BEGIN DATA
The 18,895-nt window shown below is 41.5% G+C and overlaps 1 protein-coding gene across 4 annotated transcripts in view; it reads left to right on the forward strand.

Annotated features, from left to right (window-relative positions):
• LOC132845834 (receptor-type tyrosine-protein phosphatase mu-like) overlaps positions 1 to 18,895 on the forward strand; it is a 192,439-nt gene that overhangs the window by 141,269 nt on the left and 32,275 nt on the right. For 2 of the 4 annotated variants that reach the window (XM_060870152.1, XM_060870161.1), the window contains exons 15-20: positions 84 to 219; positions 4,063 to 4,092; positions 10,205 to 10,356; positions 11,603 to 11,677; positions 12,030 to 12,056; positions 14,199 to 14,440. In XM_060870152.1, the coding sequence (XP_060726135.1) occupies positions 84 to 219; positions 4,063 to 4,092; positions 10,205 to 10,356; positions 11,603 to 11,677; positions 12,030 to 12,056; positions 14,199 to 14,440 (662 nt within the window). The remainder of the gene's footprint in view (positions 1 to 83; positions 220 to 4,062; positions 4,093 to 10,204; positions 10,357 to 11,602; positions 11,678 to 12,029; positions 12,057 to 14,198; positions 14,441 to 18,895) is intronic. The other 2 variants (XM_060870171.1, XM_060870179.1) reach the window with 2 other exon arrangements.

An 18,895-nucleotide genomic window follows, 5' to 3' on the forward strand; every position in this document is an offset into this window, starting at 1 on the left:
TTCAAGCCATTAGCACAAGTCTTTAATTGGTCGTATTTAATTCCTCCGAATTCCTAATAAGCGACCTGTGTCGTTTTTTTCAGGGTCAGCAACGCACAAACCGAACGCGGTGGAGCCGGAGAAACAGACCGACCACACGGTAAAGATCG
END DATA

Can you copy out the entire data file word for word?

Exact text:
The 18,895-nt window shown below is 41.5% G+C and overlaps 1 protein-coding gene across 4 annotated transcripts in view; it reads left to right on the forward strand.

Annotated features, from left to right (window-relative positions):
• LOC132845834 (receptor-type tyrosine-protein phosphatase mu-like) overlaps positions 1 to 18,895 on the forward strand; it is a 192,439-nt gene that overhangs the window by 141,269 nt on the left and 32,275 nt on the right. For 2 of the 4 annotated variants that reach the window (XM_060870152.1, XM_060870161.1), the window contains exons 15-20: positions 84 to 219; positions 4,063 to 4,092; positions 10,205 to 10,356; positions 11,603 to 11,677; positions 12,030 to 12,056; positions 14,199 to 14,440. In XM_060870152.1, the coding sequence (XP_060726135.1) occupies positions 84 to 219; positions 4,063 to 4,092; positions 10,205 to 10,356; positions 11,603 to 11,677; positions 12,030 to 12,056; positions 14,199 to 14,440 (662 nt within the window). The remainder of the gene's footprint in view (positions 1 to 83; positions 220 to 4,062; positions 4,093 to 10,204; positions 10,357 to 11,602; positions 11,678 to 12,029; positions 12,057 to 14,198; positions 14,441 to 18,895) is intronic. The other 2 variants (XM_060870171.1, XM_060870179.1) reach the window with 2 other exon arrangements.

An 18,895-nucleotide genomic window follows, 5' to 3' on the forward strand; every position in this document is an offset into this window, starting at 1 on the left:
TTCAAGCCATTAGCACAAGTCTTTAATTGGTCGTATTTAATTCCTCCGAATTCCTAATAAGCGACCTGTGTCGTTTTTTTCAGGGTCAGCAACGCACAAACCGAACGCGGTGGAGCCGGAGAAACAGACCGACCACACGGTAAAGATCG